Bringing Your Mobile User Experience To The Next Level

Developers, repeat after me, “My app is not a web page”. Again! “My app is not a wep page”. It seems that most developers are writing their mobile apps like they did web pages in the 1990’s. They makes requests to the server, put the app into a waiting state, and display the response in the UI. If they are offline, an error is reported to the user and the app is unusable. This experience is fine for a webapp in the browser with little or no local storage and a ubiquitous network connection, but falls short in the mobile world.

Mobile is an entirely different beast. Users have come to expect fast, responsive user interfaces and to be able to use their apps wherever they are. Additionally, these devices have vast amounts of local storage, first class databases and lots of processing power, allowing a richer user experience. Unfortunately they also have slow, flaky or absent network connections, making data synchronization to the server more difficult.

There are a few rules I like to follow when writing an app that interacts with a server.

  1. Any functionality that does not specifically rely on data from a server response should be available when offline. Why should my photo sharing app become unusable on a camping trip?

  2. UI should update immediately for any interaction that doesn’t specifically require a response from the server, even if it triggers a server request; users should not have to wait to upload a photo.

Fulfilling these requirements takes more engineering work but leads to a better user experience.

Following a ‘thick client’ model such as this is not easy. Developers need to worry about keeping data in sync with the server and how to handle network errors. The upside is that the experience feels more fluid; users won’t feel constantly ‘blocked’ by the ‘waiting…’ UI. Ideally the user is unaware that they are connected to a server at all. I’ve written a small client and server library to fulfill these requirements.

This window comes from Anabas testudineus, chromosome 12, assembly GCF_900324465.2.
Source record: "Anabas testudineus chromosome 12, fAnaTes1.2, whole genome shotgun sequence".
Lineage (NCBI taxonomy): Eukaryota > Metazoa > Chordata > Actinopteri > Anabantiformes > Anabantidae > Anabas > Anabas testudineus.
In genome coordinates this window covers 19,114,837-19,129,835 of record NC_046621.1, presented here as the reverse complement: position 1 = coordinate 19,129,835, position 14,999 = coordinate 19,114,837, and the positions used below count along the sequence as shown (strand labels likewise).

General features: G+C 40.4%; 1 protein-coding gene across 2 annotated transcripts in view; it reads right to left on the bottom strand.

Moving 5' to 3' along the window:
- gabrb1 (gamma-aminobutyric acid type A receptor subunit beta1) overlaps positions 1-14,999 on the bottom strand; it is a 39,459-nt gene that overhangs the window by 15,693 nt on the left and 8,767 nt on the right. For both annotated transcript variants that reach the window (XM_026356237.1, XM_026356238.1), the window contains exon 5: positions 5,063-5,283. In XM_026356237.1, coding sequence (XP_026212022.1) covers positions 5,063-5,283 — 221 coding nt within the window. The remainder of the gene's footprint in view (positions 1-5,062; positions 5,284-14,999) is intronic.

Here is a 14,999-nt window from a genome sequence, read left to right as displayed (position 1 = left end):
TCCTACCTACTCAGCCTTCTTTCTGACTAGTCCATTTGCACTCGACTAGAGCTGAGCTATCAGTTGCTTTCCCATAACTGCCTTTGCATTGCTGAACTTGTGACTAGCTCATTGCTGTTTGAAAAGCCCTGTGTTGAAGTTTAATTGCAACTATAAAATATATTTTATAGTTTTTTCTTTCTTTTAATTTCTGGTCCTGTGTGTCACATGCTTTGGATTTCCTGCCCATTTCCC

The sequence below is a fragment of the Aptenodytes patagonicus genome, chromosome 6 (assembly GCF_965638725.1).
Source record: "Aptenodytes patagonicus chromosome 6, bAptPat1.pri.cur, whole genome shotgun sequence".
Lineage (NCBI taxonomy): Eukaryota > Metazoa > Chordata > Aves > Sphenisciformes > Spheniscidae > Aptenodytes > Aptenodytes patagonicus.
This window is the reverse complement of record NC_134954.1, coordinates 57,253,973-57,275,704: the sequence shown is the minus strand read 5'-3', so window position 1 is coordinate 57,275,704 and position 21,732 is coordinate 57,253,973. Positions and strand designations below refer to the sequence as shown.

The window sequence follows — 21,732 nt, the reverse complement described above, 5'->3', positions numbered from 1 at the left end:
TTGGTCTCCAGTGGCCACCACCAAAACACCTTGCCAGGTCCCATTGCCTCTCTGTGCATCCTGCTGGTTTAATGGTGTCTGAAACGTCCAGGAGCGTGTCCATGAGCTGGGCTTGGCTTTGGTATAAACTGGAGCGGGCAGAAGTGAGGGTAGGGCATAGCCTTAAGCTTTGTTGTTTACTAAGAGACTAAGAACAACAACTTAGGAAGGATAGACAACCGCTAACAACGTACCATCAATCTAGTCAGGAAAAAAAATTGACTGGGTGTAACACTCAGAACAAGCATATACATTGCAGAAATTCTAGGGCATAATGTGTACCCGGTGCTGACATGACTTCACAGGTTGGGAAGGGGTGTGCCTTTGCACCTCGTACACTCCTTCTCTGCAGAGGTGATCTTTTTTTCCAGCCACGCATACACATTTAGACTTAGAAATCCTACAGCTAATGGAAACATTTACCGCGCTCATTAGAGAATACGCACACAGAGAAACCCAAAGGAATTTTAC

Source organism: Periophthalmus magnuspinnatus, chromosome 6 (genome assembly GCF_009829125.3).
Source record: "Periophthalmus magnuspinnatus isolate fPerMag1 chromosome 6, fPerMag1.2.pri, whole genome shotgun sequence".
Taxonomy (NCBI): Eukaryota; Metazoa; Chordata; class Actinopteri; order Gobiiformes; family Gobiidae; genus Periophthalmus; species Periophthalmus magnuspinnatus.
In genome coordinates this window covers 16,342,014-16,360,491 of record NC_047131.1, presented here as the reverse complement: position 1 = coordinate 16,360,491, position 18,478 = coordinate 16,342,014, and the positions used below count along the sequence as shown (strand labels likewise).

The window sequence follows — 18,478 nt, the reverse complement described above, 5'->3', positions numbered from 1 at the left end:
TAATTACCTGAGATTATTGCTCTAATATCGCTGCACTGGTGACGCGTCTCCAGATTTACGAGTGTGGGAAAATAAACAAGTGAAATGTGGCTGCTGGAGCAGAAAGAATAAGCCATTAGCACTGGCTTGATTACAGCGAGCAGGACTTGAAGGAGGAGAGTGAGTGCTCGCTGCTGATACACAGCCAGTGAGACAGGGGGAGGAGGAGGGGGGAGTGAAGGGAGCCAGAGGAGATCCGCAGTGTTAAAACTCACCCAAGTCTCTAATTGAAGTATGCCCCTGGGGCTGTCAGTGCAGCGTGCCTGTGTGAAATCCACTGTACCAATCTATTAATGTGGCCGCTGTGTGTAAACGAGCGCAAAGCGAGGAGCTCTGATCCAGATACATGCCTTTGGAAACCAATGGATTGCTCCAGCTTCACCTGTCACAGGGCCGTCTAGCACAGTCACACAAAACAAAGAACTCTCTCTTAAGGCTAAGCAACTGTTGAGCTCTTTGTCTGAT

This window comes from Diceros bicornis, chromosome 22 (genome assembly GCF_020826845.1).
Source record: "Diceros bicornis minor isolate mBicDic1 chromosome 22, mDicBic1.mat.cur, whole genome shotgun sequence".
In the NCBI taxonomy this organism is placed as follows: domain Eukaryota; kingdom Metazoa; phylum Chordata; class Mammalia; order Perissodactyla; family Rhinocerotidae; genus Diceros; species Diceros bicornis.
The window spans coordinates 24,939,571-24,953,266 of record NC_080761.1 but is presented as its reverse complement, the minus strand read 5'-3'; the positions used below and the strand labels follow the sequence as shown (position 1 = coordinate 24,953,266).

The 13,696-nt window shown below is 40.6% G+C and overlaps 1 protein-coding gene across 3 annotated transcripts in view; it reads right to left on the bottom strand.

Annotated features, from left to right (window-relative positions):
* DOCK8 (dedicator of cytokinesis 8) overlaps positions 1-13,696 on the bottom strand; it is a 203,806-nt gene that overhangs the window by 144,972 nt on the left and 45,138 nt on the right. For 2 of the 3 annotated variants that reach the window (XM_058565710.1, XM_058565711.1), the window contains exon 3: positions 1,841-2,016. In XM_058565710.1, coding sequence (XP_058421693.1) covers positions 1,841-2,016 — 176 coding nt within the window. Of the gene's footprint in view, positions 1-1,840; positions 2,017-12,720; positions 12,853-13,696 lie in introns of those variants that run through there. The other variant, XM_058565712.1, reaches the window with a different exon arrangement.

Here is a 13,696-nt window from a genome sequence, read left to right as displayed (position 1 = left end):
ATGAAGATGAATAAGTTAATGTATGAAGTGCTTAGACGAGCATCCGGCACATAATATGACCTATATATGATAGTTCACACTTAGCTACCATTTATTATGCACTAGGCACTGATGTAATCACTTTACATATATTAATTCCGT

I’d like to introduce a iOS/RoR library I’ve written which allows users to create, update and collaborate on content while offline and sync it to a server when the network becomes available. It supports editing of items by several users and conflict resolution when 2 users edit something simultaneously. Content can be text or binary data.

The benefit of this library is that users can create and edit collaborative blog or picture posts while offline and sync changes to the server at a later date. The only time a user is aware of the server is when they receive a conflict during a content sync.

How it works

The model

There is a one to one correlation between ActiveRecord server models and Coredata managed object models (the sync_status property is the only exception). Each object in their respective databases has the following fields:

  1. sync_status – This field is only found in the Coredata model, not on the server. It has 3 states; Synced, NeedsSync and Conflicted. If it is in the Synced state, all of its modifications have been pushed to the server. The server may have newer modification which the client will receive during the next sync, but the client object has no local modification that the server doesn’t know about.
    If the object is in the NeedsSync state, it means that the client has made local modifications to the object which have not been pushed to the server yet (or that the object is new and has never been synced to the server). Once the client syncs with the server the status will be updated to either Synced or Conflicted.